They say that looks don’t count for much but in the case of Nissan’s Juke, they matter a whole lot. How could they not? Have you laid eyes on this thing?

Love it or hate it, the Juke’s appearance is its most significant asset (or liability), deliberately styled to generate attention. In fact, the Juke’s unique appearance matters so much that Nissan offers a palette of colours to help customize lesser Jukes like the one Peter Bleakney drove last year that featured purple trim bits. Yikes.

The Juke Nismo RS tested here is the top dog in the Juke line up (ridiculous Juke R with its Nissan GT-R supercar mechanicals notwithstanding) and is dressed to look the most badass of the family. Admittedly the Nismo group did a good job making the awkward little crossover look pretty butch with big, black wheels, and a collection of splitters, spoilers and skirts highlighted by red accents. It’s the sort of car that looks like it should sound like… well, like it has a fire-breathing GT-R drivetrain in it.

As a forty-year-old dad, I found myself a little self-conscious driving it around town, feeling the gaze of every souped-up Civic and GTI driver. With its Pokémon styling, I figured my son would think it was pretty cool when I picked him up from school. Instead he stopped in his tracks, looked at it and said, “Is that what you’re driving, dad? I sure hope nobody sees us.” So the Juke creates image problems even for six year olds.

But suppose, like a few people in my neighbourhood who own one, you’re enamored by the Juke’s polarizing styling, what kind of car are you getting beneath all that “style”?

Well, you’re getting a compact crossover that doesn’t really seem to know what it wants to be when it finally grows up. Inside, it’s decked out with some seriously cool performance car kit like an Alcantara-wrapped steering wheel (with requisite wheel-top red marking for when you’re ripping up the back roads, rally-style and get all crossed up), and faux-suede-covered Recaro sport seats.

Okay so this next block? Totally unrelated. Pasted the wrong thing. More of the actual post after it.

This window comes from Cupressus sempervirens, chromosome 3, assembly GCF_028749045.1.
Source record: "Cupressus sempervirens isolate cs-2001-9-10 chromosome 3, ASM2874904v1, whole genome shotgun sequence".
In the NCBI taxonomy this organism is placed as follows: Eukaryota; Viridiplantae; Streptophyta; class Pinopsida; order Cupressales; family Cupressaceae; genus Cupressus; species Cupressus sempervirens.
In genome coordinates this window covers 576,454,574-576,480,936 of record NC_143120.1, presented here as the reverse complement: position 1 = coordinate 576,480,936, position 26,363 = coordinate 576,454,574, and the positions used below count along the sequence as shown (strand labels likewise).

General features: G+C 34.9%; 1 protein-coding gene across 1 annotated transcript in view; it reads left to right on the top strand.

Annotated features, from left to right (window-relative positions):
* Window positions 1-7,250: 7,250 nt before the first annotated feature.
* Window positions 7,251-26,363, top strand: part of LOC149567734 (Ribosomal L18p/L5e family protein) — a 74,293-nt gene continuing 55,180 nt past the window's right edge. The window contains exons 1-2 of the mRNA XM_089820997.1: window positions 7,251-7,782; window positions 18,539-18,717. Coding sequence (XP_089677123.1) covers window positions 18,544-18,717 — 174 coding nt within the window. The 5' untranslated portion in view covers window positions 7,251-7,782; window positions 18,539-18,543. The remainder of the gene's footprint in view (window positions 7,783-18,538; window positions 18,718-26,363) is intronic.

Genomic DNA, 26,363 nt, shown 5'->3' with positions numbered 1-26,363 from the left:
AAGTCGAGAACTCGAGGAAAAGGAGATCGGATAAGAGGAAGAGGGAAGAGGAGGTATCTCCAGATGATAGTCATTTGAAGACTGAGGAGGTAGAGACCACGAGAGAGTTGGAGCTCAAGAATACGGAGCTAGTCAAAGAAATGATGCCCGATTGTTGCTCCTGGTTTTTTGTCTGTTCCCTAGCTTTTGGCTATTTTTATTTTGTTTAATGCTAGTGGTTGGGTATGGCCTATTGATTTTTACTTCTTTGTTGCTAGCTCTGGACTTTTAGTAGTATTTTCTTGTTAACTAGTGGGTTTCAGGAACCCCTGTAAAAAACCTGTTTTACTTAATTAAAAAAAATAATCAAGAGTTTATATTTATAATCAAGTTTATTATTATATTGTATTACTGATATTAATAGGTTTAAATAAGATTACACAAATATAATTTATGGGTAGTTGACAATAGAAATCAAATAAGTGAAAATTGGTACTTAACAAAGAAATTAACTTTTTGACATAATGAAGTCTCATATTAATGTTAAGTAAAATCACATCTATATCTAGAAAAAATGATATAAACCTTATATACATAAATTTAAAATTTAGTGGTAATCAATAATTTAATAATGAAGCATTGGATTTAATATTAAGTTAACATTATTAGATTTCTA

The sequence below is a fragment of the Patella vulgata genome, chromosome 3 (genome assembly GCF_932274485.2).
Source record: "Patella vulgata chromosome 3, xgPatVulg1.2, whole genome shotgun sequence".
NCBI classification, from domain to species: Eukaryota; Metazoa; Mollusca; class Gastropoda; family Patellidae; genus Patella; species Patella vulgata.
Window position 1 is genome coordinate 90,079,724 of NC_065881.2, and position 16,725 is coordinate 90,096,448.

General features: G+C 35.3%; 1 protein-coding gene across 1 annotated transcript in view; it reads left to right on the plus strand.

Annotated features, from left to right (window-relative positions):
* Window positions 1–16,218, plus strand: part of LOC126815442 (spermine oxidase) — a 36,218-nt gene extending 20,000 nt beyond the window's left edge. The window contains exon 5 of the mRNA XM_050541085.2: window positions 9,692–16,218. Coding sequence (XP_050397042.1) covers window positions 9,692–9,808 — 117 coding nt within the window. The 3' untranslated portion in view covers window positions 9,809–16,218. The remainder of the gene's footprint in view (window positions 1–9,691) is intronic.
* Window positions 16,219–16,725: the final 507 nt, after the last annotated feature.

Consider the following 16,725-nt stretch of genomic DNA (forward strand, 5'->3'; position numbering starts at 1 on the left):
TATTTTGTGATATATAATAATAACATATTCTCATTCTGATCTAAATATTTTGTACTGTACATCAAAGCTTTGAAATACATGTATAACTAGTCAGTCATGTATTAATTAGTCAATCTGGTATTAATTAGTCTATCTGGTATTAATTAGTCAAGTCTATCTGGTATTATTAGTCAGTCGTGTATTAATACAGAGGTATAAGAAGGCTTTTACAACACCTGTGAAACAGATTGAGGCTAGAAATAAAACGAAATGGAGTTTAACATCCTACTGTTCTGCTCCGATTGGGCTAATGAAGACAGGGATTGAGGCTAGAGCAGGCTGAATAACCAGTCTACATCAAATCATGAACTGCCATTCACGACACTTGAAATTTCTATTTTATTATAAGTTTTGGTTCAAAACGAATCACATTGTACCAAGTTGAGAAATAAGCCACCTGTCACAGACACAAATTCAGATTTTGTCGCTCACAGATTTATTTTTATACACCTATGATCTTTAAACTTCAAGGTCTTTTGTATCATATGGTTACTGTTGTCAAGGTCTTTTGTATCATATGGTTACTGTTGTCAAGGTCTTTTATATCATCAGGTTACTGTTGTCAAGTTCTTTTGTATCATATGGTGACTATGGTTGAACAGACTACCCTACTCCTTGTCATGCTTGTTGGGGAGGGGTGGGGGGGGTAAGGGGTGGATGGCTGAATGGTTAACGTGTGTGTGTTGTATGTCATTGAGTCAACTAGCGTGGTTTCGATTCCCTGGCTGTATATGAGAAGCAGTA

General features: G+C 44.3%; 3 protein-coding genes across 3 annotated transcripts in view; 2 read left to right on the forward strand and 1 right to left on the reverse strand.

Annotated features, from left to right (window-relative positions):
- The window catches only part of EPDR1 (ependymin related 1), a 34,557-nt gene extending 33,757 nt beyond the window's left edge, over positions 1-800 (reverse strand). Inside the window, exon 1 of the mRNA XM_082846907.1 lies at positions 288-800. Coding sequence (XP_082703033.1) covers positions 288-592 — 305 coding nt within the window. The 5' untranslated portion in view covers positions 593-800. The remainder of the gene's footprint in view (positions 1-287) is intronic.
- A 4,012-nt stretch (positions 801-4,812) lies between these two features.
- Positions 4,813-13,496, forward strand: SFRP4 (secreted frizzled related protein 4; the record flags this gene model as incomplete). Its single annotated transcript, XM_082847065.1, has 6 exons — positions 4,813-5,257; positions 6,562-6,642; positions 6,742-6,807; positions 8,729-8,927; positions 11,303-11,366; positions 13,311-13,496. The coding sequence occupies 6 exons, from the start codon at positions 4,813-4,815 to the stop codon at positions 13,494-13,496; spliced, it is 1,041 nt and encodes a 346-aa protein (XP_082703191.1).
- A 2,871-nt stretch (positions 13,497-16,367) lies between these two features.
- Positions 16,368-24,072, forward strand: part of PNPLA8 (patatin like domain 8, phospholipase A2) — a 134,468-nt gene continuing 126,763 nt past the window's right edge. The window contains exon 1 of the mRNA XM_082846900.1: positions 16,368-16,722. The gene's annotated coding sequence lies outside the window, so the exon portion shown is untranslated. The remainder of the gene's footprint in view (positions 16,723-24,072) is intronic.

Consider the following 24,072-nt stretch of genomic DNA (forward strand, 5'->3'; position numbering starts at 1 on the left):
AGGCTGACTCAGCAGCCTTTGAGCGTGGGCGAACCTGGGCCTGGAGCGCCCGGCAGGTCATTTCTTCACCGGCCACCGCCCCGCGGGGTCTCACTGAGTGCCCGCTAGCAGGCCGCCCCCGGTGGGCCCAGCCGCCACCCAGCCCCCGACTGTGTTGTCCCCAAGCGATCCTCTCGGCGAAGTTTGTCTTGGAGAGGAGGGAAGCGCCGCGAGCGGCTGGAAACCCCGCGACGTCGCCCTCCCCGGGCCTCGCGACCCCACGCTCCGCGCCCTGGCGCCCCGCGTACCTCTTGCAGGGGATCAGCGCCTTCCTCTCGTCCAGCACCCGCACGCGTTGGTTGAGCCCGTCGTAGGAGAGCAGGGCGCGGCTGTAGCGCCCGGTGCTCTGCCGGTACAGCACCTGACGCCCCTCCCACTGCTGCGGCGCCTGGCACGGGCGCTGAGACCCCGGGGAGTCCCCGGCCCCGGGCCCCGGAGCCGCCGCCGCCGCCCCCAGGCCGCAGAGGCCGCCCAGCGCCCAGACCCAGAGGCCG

A moment, please, about those seats, if you’ll permit it. Senior Editor Jonathan Yarkony warned me that these seats could be troublesome for gentlemen entering the car if special care isn’t taken. Taking heed of the warning, I cautiously contorted myself into the Juke every time, protecting my unmentionables. Except for that one time, when, with a lot of my mind and in a hurry to get to my next destination, I swung open the door and flopped rapidly down into the seat, sitting half on the very aggressive – and most unyielding – side bolster sending an instantaneous and very clear message to my brain that a significant unpleasantness had just befallen my precious jewels.

Once safely seated, however, the Recaros are supportive and comfortable, especially for people of fairly slender stature such as yours truly. Huskier individuals will likely find the seats far too confining. A pair of large, round gauges with bold, white letters face the driver, the tach finished in a racy red colour on this RS model. An archaic digital display is squeezed between the two gauges and cycles between a few rudimentary trip computer functions, in addition to small graphics for temperature and fuel level.

Love is not always rational: 2014 Nissan Juke NISMO RS Test Drive

The centre console has a small, low-resolution infotainment display that’s flanked by helpful buttons and knobs. The screen itself offers touch functionality and all in all, it’s a good, simple system to use. Plus, the stereo is boosted by Rockford Fosgate speakers and a subwoofer that create some serious thump, causing the rearview mirror to dance with the beat of most songs, even when turned up halfway.

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